National Security & Defense

Keep Guantanamo Open — the Arguments for Closing It Don’t Add Up

(Joe Raedle/Getty)

I recently had the opportunity to travel to the Guantanamo Bay Naval Base to review the detention facilities housing some of the world’s most dangerous terrorists, as well as to meet the brave Americans guarding them every day. On the heels of the president’s using Guantanamo as a major reason to veto the National Defense Authorization Act and continue his push to transfer these dangerous terrorists to domestic soil, this trip took on an added level of importance.

After visiting, it is clearer than ever to me that Guantanamo is the best place on earth to keep these terrorists. These are al-Qaeda members, terrorist financers, and other highly dangerous people.

So why does the president want to shut it down and have Congress, as his press secretary Josh Earnest said late last week, “get out of the way”? Let’s walk through the arguments.

The propaganda war: Opponents of keeping the detention facilities open at Guantanamo believe that by closing it, we can stop terrorist groups from using it as a recruiting tool. This requires you to also believe that any new facility built would not be held up as a recruiting tool. And if you believe that, I have a nice, new bridge to sell you.

Here’s what is actually occurring at Guantanamo: 250 assaults on our guards in the past year and a half . . . and absolutely zero retaliations. Our troops are highly disciplined and dedicated to serving our nation, and this proves it. This number is rarely reported on, but it tells you more about what is happening at Guantanamo Bay than anything else.

RELATED: The Moral Case for Keeping Guantanamo Bay Open

At the same time, compliant detainees have their own portable DVD players, wireless headphones, and access to satellite TV and PlayStation. If they behave well, they can be out of their cells for 22 hours a day. But that doesn’t make for very good propaganda.

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Prohibitive cost: Folks like to throw out there that it costs $2.4 million per detainee annually at Guantanamo Bay and that it would be more cost-efficient to close the facilities and bring these terrorists to domestic soil.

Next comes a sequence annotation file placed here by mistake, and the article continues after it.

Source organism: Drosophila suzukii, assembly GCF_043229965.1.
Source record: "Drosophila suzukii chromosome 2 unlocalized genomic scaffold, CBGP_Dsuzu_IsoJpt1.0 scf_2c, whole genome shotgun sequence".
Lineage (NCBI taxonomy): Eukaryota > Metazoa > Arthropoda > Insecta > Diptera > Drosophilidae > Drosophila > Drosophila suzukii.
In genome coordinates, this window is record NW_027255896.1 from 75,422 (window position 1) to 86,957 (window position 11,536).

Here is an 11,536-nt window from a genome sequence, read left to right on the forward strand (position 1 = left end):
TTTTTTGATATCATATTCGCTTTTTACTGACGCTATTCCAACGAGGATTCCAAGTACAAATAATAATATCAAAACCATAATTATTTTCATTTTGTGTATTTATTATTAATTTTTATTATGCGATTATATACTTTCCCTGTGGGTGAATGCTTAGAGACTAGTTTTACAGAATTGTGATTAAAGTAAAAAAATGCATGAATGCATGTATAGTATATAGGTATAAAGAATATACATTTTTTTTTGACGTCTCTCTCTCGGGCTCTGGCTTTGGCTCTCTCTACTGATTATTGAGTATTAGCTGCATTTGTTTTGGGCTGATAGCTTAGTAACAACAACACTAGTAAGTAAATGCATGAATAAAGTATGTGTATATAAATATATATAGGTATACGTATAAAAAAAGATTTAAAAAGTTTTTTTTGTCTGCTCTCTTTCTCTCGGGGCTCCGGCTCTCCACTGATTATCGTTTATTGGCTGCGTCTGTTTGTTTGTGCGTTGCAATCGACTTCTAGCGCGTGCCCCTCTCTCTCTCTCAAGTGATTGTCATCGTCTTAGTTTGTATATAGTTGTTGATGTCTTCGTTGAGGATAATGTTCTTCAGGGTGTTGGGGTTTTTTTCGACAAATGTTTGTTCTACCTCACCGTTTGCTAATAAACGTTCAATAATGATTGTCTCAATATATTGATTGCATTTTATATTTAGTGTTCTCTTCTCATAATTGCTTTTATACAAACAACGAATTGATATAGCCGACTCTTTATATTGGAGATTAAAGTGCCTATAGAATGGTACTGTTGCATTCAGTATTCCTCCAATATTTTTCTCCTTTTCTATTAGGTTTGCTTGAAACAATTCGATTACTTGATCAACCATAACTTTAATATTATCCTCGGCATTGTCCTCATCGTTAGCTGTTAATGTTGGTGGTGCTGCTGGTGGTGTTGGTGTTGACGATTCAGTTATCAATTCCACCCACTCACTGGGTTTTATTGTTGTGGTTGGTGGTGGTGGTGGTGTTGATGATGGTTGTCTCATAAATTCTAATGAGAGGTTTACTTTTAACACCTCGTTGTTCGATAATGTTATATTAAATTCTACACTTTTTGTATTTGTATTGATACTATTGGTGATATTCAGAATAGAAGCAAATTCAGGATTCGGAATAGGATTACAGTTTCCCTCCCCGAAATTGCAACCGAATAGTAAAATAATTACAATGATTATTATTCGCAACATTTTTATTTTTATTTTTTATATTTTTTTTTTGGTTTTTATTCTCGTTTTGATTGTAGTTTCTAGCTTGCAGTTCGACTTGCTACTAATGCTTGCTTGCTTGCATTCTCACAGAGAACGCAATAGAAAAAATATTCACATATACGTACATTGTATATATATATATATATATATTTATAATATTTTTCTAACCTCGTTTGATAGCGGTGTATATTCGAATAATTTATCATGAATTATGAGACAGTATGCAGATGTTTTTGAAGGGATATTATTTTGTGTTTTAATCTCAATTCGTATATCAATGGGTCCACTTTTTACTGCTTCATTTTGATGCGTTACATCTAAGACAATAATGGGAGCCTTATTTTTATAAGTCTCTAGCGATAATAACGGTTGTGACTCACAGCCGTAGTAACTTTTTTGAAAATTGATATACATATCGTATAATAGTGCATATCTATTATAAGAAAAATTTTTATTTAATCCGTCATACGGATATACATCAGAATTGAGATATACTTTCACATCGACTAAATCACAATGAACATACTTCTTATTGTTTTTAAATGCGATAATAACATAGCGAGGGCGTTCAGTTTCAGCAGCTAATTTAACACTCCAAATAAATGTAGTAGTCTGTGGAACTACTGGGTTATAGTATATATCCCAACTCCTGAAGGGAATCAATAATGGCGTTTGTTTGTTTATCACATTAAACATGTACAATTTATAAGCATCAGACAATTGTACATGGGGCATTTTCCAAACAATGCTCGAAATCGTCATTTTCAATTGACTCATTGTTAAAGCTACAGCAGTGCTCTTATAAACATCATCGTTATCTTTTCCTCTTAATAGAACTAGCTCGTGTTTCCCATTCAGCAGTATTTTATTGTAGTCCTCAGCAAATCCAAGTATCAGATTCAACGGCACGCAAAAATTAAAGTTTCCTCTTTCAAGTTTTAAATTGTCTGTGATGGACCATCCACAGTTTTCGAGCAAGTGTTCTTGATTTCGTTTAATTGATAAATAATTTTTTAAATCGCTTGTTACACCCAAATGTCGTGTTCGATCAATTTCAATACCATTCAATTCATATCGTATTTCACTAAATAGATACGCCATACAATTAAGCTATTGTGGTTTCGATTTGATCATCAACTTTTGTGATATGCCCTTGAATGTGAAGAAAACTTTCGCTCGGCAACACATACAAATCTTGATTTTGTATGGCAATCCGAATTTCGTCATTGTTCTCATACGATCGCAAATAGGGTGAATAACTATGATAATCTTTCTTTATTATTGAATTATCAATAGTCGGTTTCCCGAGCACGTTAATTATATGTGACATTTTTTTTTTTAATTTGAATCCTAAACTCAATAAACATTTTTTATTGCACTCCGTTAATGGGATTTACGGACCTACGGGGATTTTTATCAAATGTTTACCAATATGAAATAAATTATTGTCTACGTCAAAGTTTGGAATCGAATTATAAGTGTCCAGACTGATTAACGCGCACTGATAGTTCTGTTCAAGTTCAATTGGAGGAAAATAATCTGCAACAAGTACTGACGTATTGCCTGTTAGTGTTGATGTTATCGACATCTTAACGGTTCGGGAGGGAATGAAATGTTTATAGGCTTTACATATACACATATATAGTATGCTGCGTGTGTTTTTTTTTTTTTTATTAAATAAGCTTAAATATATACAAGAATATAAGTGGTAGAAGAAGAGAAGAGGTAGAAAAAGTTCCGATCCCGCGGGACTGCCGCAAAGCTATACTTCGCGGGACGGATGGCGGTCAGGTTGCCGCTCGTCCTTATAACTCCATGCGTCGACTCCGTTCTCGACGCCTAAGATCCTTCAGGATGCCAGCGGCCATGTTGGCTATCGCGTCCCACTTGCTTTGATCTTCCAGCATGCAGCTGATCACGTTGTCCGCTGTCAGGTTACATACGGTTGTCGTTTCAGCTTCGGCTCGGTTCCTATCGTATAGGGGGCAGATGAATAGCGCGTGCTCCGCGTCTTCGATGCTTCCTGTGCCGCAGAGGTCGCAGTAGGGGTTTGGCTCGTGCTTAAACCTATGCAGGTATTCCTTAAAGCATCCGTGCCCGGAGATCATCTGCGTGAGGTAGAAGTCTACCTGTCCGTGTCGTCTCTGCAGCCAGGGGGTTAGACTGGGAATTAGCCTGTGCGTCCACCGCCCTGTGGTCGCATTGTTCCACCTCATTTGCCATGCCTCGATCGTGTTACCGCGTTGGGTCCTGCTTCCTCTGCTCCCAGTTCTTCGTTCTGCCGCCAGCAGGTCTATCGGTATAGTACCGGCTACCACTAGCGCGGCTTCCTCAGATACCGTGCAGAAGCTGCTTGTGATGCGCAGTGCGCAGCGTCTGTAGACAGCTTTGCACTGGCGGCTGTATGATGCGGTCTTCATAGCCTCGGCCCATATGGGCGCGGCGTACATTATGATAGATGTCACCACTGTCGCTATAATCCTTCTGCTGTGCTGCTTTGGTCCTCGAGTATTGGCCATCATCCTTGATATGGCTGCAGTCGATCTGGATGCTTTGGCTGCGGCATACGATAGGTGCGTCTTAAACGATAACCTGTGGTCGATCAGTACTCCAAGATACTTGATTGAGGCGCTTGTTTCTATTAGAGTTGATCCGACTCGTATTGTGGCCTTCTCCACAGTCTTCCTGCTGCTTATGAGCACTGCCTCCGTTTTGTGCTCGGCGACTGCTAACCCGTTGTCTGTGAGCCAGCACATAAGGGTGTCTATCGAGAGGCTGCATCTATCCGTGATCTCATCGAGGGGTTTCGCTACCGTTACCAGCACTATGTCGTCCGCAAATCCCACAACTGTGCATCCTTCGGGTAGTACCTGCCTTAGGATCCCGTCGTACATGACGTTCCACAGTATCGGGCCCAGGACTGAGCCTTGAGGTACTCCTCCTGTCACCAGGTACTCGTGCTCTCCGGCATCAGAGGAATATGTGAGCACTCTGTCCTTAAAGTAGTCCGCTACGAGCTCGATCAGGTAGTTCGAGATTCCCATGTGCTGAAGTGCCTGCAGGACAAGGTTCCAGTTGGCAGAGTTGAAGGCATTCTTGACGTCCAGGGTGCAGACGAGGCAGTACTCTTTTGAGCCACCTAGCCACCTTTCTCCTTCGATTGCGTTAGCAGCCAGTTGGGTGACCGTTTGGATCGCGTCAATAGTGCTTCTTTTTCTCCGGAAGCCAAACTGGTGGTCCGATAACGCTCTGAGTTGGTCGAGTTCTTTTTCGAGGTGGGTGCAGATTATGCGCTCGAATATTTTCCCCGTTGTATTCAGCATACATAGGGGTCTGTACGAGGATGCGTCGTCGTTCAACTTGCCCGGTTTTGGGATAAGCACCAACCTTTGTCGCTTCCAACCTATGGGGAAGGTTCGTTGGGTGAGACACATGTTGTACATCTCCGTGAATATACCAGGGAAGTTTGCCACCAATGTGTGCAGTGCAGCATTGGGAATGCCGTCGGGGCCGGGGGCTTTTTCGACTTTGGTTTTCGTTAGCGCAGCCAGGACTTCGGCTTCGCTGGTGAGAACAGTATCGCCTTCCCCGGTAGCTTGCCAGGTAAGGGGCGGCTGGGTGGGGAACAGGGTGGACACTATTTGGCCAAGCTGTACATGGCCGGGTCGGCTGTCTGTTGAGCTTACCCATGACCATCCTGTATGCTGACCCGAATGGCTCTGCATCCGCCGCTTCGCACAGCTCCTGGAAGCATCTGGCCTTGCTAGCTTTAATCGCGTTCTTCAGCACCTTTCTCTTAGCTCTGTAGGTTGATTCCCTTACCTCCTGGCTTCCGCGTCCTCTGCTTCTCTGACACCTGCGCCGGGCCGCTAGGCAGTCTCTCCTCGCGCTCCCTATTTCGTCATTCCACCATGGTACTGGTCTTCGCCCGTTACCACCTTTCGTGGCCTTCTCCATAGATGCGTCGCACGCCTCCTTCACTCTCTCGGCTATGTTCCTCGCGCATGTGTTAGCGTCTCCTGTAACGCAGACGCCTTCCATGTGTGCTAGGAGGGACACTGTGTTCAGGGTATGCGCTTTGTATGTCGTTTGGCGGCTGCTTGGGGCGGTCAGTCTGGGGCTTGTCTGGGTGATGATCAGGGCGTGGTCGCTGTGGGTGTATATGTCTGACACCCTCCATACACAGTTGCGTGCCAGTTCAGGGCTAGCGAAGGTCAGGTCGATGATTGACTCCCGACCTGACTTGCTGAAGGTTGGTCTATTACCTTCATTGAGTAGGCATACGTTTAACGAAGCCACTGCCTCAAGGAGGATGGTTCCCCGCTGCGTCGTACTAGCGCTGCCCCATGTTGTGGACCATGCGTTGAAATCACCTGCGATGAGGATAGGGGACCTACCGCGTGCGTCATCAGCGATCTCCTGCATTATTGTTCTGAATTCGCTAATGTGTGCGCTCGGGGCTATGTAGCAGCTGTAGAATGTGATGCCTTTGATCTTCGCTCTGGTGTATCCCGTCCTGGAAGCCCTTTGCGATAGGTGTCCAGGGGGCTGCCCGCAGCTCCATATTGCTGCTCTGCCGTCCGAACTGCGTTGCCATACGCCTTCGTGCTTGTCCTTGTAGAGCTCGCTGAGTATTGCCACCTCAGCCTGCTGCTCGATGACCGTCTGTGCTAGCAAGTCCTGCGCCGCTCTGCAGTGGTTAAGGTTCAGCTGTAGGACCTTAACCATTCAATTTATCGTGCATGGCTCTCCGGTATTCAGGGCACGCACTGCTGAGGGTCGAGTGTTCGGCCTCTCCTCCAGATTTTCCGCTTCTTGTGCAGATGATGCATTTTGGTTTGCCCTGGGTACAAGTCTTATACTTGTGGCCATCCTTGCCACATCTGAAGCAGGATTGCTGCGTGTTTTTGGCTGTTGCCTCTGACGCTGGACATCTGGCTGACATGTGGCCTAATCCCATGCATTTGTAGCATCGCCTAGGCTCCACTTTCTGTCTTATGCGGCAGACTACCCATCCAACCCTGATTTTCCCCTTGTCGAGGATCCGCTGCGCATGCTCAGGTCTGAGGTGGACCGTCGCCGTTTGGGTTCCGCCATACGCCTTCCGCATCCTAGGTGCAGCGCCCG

Now anyone who looks at my voting record knows that I am a strong fiscal conservative. Part of what I dislike about how Congress budgets is the use of murky numbers and procedures that don’t tell the full story — Washington math. And Washington math is in full effect on this $2.4 million number.

The president has sent more than 40 detainees on their way in the past few years as part of his political calculations to close the detention facilities down.

As the president rushes to transfer terrorists out of Guantanamo, of course the per capita cost is going to appear to rise. (It is also important to note here the 30 percent recidivism rate among detainees who have left Guantanamo.) The president has sent more than 40 detainees on their way in the past few years, as part of his political calculations to close the detention facilities down, and a nice side effect of that is this shiny new number to throw out.

Second, built into these cost calculations are the salaries of hundreds of our troops guarding these terrorists. But our armed forces are not a private industry, and those salaries will not just disappear. Those troops will just be deployed elsewhere. That’s not actually saving money — and anyone who wants to save on the backs of our troops is barking up the wrong tree anyway.

And finally, it does not take into account that we would need to provide substantial upgrades to existing facilities or build a brand-new facility to hold these detainees. That would cost untold millions on its own.

RELATED: Gitmo Extended Stay America Suites in Colorado? Hell No!

We can hold them domestically: Here is where the rubber meets the road. There are detainees who are simply too dangerous to release and whom no country would agree to accept. So, if you close the Guantanamo detention facilities, you have to move the remaining terrorists somewhere on American soil. The administration has already publicly surveyed Fort Leavenworth in Kansas, the Naval brig outside Charleston, S.C., and the supermax facility in Colorado.

We can look at the Naval brig in Hanahan, S.C., as a prime example of why moving terrorists to domestic soil is not just a terrible idea but wholly unnecessary. This medium-security facility sits less than two miles from a residential neighborhood, a elementary school, and a high school; four miles from the Charleston airport; and 20 minutes from downtown Charleston — one of the top tourist destinations in the world. It is also near vital infrastructure such as the Port of Charleston and multiple rail lines.

#related#It simply does not make sense to transfer some of the most dangerous men in the world here, especially when we consider where they would be coming from. Guantanamo is surrounded by water, desert, and mountains. It is incredibly isolated. This is not an accident.

While it is extremely disappointing that the president has chosen to veto the NDAA in part because of his desire to close the Guantanamo detention facilities, I have secured commitments from congressional leadership that the language in the bill regarding this issue will not change. The men and women serving our nation at Guantanamo are doing an amazing job at a state-of-the-art facility — one there is no need to replace.

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